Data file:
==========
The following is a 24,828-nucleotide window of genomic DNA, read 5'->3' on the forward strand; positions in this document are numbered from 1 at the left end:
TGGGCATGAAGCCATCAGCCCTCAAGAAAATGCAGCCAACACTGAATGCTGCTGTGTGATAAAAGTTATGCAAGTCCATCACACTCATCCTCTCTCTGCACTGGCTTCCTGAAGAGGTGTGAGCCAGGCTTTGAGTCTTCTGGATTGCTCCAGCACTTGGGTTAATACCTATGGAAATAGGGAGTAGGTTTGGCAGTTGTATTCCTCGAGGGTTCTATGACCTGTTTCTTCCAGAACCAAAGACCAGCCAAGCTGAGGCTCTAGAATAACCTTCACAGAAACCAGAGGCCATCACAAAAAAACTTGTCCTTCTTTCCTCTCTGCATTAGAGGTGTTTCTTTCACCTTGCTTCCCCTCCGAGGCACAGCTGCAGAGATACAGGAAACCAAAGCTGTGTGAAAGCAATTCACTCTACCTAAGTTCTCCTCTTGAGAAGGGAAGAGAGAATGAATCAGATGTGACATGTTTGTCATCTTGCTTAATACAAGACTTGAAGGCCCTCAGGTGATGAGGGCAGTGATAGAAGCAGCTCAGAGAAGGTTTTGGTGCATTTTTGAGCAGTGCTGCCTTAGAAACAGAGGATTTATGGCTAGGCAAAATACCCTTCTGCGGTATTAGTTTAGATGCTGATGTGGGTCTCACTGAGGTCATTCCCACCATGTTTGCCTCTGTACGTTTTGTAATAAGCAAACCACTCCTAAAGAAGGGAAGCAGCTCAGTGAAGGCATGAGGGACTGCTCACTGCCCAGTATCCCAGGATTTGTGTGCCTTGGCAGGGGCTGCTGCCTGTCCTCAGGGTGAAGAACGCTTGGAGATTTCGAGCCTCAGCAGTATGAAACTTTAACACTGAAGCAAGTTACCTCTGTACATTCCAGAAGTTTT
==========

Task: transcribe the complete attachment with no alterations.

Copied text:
The following is a 24,828-nucleotide window of genomic DNA, read 5'->3' on the forward strand; positions in this document are numbered from 1 at the left end:
TGGGCATGAAGCCATCAGCCCTCAAGAAAATGCAGCCAACACTGAATGCTGCTGTGTGATAAAAGTTATGCAAGTCCATCACACTCATCCTCTCTCTGCACTGGCTTCCTGAAGAGGTGTGAGCCAGGCTTTGAGTCTTCTGGATTGCTCCAGCACTTGGGTTAATACCTATGGAAATAGGGAGTAGGTTTGGCAGTTGTATTCCTCGAGGGTTCTATGACCTGTTTCTTCCAGAACCAAAGACCAGCCAAGCTGAGGCTCTAGAATAACCTTCACAGAAACCAGAGGCCATCACAAAAAAACTTGTCCTTCTTTCCTCTCTGCATTAGAGGTGTTTCTTTCACCTTGCTTCCCCTCCGAGGCACAGCTGCAGAGATACAGGAAACCAAAGCTGTGTGAAAGCAATTCACTCTACCTAAGTTCTCCTCTTGAGAAGGGAAGAGAGAATGAATCAGATGTGACATGTTTGTCATCTTGCTTAATACAAGACTTGAAGGCCCTCAGGTGATGAGGGCAGTGATAGAAGCAGCTCAGAGAAGGTTTTGGTGCATTTTTGAGCAGTGCTGCCTTAGAAACAGAGGATTTATGGCTAGGCAAAATACCCTTCTGCGGTATTAGTTTAGATGCTGATGTGGGTCTCACTGAGGTCATTCCCACCATGTTTGCCTCTGTACGTTTTGTAATAAGCAAACCACTCCTAAAGAAGGGAAGCAGCTCAGTGAAGGCATGAGGGACTGCTCACTGCCCAGTATCCCAGGATTTGTGTGCCTTGGCAGGGGCTGCTGCCTGTCCTCAGGGTGAAGAACGCTTGGAGATTTCGAGCCTCAGCAGTATGAAACTTTAACACTGAAGCAAGTTACCTCTGTACATTCCAGAAGTTTT